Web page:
Originally Posted: 2006-01-24 4:05pm
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RANT: The Dining Public. Rules of the Road.
My Dear Dining Public:
Hello. I am your friendly neighborhood restaurant employee. I would like to post below a few rules—or, if you don’t like that word, how about a few “tips”—that you should consider adhering to the next time you decide to dine in a restaurant.
I know, I know: here I am bending over and spreading my cheeks for you to shove your “why don’t you go get a real job” hate straight up my ass, but let me tell you something before we begin, Dining Public--this IS my real job, as it is for many of us who consider this Our Profession.
How do you know that your server, your bartender, or your cook isn’t taking this as seriously as you take YOUR job? How do you know that they aren’t a “degreed professional?” I would never suggest that you or anyone else “go and get a real job,” nor would I come into your place of business and act in a manner that caused everyone else in the building to wonder what fucking rock I had just crawled out from underneath of.
RULE ONE, then, Dining Public, must naturally be for you to stop assuming that all restaurant employees are slumming alcoholic pieces of shit without the intelligence, ability, and fortitude to find and hold down a “real job.” Because you never know who is taking your order, making your drink, and cooking your food.
Sure, there are a lot of uncaring bitches and assholes working in restaurants, just like there are a lot of uncaring bitches and assholes working in all industries. But some of us love this most dynamic and trying of occupations, some of us entered it by choice, and some of us would love to serve you to the best of our abilities. But first, you must learn to follow these simple, not-very-strenuous rules.
RULE TWO. When you enter the restaurant, you will note that there is a large lectern with a big sign on it that says: “Please Wait To Be Seated.” Do not ignore this sign, Dining Public. There is a reason we do not want you to seat yourselves, and it all centers around two basic concepts: 1). Fairness, and 2). Good Service.
“Fairness” is the opposite of what happens when you blunder into the dining room, more often than not shrieking into your cell phones and bearing large shopping bags, and take the sole remaining four-top without waiting your turn, failing to note that there may have been another party destined for that table who had been there first.
“Good Service” is what happens when the server knows that a new table has been seated in her section, and can therefore bring you ice water, consult with you as to what you would like to order, etcetera. If you just sneak in and sit down, we may not notice, and then we may be accused of providing “Bad Service.” So from now on, Dining Public, if you fail to observe the “Please Wait To Be Seated” sign, and then you berate your server for not magically divining that she had a new table to serve (albeit one that, like the bitches and assholes you are, did not wait its turn), you will be taken outside, lined up against the walk-in, and shot.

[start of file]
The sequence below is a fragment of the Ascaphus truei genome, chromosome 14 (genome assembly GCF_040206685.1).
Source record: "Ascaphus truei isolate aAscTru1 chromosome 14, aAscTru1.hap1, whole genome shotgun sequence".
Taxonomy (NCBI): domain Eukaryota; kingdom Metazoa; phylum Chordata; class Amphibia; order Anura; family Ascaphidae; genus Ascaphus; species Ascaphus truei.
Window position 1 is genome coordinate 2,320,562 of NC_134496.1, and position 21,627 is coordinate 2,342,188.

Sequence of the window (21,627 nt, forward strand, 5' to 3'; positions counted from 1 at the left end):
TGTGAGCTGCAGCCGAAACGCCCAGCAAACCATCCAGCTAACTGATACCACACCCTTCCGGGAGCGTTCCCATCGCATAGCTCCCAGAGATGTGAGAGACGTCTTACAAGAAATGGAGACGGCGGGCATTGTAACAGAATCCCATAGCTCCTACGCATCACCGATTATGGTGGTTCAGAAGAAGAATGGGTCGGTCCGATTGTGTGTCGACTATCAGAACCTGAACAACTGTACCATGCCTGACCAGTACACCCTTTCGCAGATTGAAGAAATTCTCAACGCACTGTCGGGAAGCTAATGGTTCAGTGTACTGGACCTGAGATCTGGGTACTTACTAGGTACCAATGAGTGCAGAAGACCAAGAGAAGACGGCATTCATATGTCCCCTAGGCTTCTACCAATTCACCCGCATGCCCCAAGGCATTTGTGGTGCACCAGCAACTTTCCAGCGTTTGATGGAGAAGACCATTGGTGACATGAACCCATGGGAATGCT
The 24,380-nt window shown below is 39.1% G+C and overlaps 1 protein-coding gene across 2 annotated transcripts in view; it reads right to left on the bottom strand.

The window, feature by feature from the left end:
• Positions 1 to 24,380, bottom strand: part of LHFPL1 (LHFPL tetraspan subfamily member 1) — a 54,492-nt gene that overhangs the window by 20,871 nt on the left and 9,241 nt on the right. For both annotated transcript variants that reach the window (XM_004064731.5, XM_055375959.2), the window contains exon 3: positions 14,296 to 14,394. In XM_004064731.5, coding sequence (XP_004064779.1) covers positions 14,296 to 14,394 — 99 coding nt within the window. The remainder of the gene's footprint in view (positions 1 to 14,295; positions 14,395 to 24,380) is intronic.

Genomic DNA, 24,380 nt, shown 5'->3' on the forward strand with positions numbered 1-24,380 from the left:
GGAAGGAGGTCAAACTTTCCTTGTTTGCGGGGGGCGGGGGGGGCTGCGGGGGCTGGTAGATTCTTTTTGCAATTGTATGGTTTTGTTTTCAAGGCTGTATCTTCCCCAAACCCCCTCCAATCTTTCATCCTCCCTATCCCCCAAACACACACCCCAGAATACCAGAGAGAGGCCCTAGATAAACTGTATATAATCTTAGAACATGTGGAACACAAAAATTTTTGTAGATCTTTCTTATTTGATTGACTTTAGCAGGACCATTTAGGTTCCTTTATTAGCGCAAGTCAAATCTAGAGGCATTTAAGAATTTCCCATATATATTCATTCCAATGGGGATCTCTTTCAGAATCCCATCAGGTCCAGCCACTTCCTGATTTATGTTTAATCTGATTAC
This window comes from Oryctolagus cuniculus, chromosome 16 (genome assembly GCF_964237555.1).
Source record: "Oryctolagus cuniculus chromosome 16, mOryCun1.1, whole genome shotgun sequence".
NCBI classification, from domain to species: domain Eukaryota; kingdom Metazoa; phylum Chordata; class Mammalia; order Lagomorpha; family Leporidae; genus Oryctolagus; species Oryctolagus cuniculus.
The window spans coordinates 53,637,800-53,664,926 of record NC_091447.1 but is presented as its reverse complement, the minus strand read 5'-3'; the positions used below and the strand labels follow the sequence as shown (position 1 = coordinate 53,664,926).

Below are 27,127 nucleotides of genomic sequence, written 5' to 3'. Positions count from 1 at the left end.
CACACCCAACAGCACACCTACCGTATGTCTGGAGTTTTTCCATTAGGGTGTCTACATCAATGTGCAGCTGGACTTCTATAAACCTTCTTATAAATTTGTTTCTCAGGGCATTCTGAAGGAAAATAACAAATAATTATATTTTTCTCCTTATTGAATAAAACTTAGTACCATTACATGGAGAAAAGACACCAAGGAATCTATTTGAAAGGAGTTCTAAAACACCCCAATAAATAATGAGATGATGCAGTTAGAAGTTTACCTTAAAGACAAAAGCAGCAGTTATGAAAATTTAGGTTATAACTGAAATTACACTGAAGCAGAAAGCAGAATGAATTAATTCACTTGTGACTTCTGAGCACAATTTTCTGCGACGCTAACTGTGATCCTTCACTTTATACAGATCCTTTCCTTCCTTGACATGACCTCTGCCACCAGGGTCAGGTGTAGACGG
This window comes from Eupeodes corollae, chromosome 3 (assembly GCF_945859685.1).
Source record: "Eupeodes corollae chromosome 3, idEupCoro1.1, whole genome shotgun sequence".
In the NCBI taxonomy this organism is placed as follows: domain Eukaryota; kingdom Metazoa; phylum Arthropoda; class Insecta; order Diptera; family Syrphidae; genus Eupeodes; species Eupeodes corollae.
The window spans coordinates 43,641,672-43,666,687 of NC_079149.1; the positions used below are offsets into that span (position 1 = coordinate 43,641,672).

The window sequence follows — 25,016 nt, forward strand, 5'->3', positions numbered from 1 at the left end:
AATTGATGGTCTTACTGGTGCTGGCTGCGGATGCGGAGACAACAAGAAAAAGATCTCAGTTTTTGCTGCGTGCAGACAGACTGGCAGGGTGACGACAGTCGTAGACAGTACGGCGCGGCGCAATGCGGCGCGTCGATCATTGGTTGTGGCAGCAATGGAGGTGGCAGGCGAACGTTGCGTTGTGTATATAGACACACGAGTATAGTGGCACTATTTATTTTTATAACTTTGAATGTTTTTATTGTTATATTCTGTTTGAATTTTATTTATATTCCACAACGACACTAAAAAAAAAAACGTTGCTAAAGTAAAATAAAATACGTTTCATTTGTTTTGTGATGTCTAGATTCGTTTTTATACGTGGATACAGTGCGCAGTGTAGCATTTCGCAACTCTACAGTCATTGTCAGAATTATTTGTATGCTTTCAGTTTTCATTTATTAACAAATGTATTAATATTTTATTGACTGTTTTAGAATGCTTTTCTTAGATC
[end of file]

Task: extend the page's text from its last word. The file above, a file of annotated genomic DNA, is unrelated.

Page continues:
RULE THREE. You can see that there are only 16 tables in this restaurant. You can see that every table is full and that there is a line. This is not new. We did not suddenly experience a drastic up-tick in our business. We have all done this before.
You have observed the sign noted in RULE TWO, and you have given your name to the pleasant hostess, and she has summarily noted it, and the number of your party, on the list. Do not, Dining Public—and I repeat, DO NOT—proceed to wait in line and glare at your hostess with malice and hatred in your eyes. Do not check your watch, roll your eyes, and make snide remarks to your fellow bitches and assholes. If you do this, Dining Public, your hostesses’ hands will begin to tremble as she rolls silverware and she will have to step out back for a few seconds to cool herself off from the radiating heat of your immense and misguided hate. She will leave after her eight-hour shift and want to go home and sob. Have you ever been a hostess? Look at the restaurant, Dining Public. It is busy. You are waiting in line. Deal with it. Do not suggest to the hostess that she move tables (which still have customers sitting at them) and block serving paths (not to mention routes of escape in case of fire) and skip over parties of two (who have been waiting longer than you have) in order to “accommodate” your party of 10.
Also, do not leave your name and the number of people in your party, wait for 20 minutes, and then leave without informing the hostess. That is just plain dumb. Good luck getting seated any faster for Sunday brunch in this neighborhood. And may that 20 minute wait time be increased tenfold for every hostess you fluster, Dining Public.
RULE FOUR. You will note, that beneath the “Please Wait To Be Seated” sign, there is another sign. This sign reads: “No Outside Food Or Beverages.” Read it again with me, Dining Public: NO OUTSIDE FOOD OR BEVERAGES. This means do NOT come in to this restaurant with a fucking Starbucks cup and expect to sit and order food. This also means do not come in with cookies or tacos from another restaurant down the street and expect to sit and order drinks.